PPS: A related and very interesting video on this topic by Ron Kaufman is here: “It’s Time to SCRAP the Customer Satisfaction Surveys!”

Posted On: 28 May 2012
Categories: Service Measures and Metrics Voice of the Customer
Tags: , , ,


9 Responses

  1. satya says:

    kudos to NSN for taking the bold move to stop what they were doing many years and completely change. I do hope other companies do the same. customer sat surveys has yielded little or no any impact on business performance specifically in B2B because the respondents are hardly decision makers.

  2. A related video on this topic (a bit of a rant, really….) is called “It’s time to SCRAP the Customer Satisfaction Surveys! Watch it here: http://www.youtube.com/watch?v=_vM2KKRIpxs

  3. Franz Tufiño says:

    For a World in a Fast Motion; it makes sense to change the way to do a Customer Satisfaction Survey. Focus on what are the things a supplier company can improve in it´s service, doing more than only analyze what was wrong in the past. In a mature telecommunications market with new technologies evolution and, where some operators ask for price reduction; I believe that Excellent Service will be the Big Differentiator….while taking care, of course, to provide realistic Cost of Ownership!

  4. Naresh Vassudhev says:

    Thanks for that. It is true that we can get bogged down as customers with a long C-SAT Q form in front of us when it is time for us to move on. Shifting the focus from Company to Customer in the Q form actually means much more to the customer. And closing the loop is the key.

    Thanks once again.

  5. Robin Langdale says:

    As usual from Ron, something so obvious that it is difficult to understand why it wasn’t obvious much earlier!

  6. Lis Thorarinsson says:

    Working in Nokia Siemens Networks – in Global IT, I can tell that we do the same internally. In IT we have two kind of customers; End Users and Business Stakeholders. We are all the time working with both the customer surveys and our other service situations and systems in the light of Service Excellence focusing on both what they dream about, their challenges and how we from IT can creaste value and support their business and needs. Service Excellence methods from UP Your Services and Ron, is used in all levels of our organization and especially in IT our guys are very technical focused, and the Service Excellence mindset is an excellence way to really have them understand how important it is for them to know our customers business, challenges and wishes and act out of this.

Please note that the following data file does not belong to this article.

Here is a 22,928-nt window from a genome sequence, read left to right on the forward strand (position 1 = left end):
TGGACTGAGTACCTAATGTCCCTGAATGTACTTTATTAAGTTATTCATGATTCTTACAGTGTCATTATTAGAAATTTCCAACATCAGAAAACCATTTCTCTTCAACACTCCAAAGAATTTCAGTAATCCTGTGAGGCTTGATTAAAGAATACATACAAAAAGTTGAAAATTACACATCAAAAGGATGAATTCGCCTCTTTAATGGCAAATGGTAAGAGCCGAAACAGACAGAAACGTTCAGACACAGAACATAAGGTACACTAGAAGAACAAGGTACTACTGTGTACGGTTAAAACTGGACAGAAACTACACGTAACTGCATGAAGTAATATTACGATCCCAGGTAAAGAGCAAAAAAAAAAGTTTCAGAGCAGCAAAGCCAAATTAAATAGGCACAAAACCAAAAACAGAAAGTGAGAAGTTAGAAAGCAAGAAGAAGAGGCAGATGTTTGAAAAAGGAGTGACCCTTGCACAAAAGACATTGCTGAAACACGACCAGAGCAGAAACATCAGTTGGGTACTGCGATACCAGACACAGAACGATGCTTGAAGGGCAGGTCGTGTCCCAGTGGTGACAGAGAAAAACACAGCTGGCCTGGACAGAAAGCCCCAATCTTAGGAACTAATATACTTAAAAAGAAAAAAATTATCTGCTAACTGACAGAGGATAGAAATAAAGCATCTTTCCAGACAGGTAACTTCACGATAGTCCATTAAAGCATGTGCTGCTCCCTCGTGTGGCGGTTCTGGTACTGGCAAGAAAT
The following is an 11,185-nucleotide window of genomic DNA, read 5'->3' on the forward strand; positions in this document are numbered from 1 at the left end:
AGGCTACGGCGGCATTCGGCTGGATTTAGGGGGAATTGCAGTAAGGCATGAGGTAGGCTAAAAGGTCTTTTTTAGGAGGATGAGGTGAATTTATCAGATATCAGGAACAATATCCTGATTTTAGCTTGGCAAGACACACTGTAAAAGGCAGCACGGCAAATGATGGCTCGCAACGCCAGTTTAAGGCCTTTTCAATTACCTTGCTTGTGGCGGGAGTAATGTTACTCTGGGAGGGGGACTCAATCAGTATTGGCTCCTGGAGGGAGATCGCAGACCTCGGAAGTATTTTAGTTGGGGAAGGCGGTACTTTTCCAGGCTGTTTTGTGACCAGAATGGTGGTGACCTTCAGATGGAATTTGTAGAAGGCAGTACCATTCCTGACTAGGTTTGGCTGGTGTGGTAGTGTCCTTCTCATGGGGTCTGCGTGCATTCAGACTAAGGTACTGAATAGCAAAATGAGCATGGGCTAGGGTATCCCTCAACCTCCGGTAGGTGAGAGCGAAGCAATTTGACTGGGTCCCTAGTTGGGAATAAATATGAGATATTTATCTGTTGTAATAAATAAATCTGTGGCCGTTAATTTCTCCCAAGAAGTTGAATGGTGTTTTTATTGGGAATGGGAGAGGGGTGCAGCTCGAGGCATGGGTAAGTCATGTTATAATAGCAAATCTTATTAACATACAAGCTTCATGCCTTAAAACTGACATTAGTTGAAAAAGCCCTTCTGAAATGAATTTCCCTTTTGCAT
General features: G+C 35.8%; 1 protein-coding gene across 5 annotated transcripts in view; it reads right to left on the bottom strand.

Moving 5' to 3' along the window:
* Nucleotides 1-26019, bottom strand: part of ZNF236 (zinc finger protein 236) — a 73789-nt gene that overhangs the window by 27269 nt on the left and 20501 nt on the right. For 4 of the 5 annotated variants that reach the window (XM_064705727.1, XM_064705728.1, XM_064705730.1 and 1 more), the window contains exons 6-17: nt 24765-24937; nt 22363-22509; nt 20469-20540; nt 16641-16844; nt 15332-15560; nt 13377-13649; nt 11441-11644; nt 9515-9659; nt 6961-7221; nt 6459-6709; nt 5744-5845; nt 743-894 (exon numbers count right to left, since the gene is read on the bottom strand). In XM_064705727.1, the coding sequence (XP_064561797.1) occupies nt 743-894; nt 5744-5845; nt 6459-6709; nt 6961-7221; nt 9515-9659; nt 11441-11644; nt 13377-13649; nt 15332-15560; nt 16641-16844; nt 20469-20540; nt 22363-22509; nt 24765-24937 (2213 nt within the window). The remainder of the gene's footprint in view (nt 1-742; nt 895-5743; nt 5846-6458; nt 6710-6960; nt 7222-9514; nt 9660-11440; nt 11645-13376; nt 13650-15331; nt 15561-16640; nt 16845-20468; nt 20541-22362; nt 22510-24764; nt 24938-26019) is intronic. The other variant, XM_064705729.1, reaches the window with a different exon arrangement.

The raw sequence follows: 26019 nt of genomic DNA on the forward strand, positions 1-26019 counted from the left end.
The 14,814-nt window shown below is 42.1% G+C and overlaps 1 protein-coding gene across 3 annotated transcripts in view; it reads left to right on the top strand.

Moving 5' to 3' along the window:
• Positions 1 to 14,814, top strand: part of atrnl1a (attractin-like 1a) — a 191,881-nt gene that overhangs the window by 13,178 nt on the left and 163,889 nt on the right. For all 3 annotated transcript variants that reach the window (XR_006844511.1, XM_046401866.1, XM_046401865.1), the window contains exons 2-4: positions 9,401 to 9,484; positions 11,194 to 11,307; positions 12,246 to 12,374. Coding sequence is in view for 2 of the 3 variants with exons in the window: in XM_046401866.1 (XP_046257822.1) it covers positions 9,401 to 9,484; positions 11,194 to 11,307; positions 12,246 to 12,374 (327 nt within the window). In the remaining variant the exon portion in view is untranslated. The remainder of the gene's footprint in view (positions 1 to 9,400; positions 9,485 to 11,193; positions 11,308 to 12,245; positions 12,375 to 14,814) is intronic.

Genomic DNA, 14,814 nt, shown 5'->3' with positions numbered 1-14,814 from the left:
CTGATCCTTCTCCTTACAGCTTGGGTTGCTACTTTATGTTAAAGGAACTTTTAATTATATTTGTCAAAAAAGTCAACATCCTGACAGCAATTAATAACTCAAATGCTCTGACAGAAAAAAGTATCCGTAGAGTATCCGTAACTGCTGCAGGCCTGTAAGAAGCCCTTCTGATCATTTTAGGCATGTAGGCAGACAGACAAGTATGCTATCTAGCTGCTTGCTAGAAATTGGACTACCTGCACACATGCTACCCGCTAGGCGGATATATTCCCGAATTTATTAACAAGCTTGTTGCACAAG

7. Marlon Taylor says:

    This was a really great post and insight to something we in the services business should always be aware of! Thanks for sharing!

  8. Santanu Nandi Majumdar says:

    I have a different view on this one. While I agree that the length of a customer satisfaction survey should not be unwieldy, it is incorrect to say that customer satisfaction surveys are not relevant to an organization. Most customer satisfaction surveys are quantitative in nature and provide organizations with a width of information as these are conducted over a very large sample sizes. Qualitative studies, on the other hand, provide the depth of information but is usually done on a smaller sample size owing to cost and feasibility issues. If a company wants to quantify where it is currently and whether it has been able to move the needle with respect to its past performance as well as relative to its peers, it may be in a better position to do this through a quantitative study.

    Secondly, consumers in general, may not be so articulate in explaining their challenges, goals, and the ways in which company could help them. In many instances consumers do not know or may not be able to articulate what they want.

    Customer satisfaction surveys, if administered properly, do reflect the performance of a company. Hence just saying that it is dead or has lost its relevance is too naive.

  9. @Santanu Nandi Majumdar
    Your comment is completely valid. Customer satisfaction measures DO have their place, and properly administered can deliver great insight and value to an organization. The article is intentionally provocative to generate reflection: is customer satisfaction measurement on its own enough? Have many companies become so focused on customer satisfaction measures that they are missing the invention of the future? The point at Nokia Siemens Networks was an inward and backwards and competitor focused view that prevented a vigorous view towards the future. They successfully turned that around. I am not sure the same can be said for many other large companies that proclaim “We are committed to customer satisfaction” – while new and nimble competitors appear and seduced their apparently “satisfied” customers into new and more creative engagements. THANK YOU for taking the time to write your views. This is exactly the kind of dialogue that generates value for our Uplifting Service community. Glad to see you are here. Ron Kaufman